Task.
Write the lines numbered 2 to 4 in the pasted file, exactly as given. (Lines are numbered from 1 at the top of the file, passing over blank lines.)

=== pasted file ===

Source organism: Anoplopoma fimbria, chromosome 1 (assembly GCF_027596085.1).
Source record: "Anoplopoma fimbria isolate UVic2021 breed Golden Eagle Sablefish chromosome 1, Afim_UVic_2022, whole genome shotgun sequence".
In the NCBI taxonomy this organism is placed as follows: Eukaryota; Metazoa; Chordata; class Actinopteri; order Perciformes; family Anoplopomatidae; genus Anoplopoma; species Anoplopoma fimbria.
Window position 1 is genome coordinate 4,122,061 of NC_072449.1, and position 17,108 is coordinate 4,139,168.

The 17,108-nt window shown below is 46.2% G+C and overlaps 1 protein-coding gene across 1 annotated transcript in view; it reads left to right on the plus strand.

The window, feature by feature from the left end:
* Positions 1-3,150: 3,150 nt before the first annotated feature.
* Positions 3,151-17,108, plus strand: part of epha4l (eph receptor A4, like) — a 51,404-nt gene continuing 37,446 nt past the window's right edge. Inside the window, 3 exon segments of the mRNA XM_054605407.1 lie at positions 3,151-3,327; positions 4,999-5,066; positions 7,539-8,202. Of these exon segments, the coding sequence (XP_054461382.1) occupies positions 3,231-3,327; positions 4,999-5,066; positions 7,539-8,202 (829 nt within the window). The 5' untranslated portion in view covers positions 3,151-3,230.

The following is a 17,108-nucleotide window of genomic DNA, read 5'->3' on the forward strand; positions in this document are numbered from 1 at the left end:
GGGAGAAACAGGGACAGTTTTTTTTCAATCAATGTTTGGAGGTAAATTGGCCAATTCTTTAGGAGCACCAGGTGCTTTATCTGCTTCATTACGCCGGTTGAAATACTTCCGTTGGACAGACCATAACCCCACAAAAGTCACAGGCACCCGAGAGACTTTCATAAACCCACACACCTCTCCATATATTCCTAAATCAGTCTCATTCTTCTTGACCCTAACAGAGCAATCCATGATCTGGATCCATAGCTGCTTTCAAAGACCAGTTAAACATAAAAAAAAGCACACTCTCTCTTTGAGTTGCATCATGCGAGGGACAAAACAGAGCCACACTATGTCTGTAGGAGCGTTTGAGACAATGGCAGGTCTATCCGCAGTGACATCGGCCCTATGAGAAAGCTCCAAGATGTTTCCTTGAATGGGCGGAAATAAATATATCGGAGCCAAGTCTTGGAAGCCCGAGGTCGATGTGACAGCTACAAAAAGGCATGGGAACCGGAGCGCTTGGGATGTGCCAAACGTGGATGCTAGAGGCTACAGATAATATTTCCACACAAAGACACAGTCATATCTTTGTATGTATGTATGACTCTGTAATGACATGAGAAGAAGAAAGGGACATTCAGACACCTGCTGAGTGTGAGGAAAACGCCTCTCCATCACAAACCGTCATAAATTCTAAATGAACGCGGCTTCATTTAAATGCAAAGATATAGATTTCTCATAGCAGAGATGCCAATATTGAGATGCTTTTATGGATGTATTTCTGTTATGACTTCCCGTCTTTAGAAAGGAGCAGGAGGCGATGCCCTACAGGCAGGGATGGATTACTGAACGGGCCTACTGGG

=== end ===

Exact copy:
Source record: "Anoplopoma fimbria isolate UVic2021 breed Golden Eagle Sablefish chromosome 1, Afim_UVic_2022, whole genome shotgun sequence".
In the NCBI taxonomy this organism is placed as follows: Eukaryota; Metazoa; Chordata; class Actinopteri; order Perciformes; family Anoplopomatidae; genus Anoplopoma; species Anoplopoma fimbria.
Window position 1 is genome coordinate 4,122,061 of NC_072449.1, and position 17,108 is coordinate 4,139,168.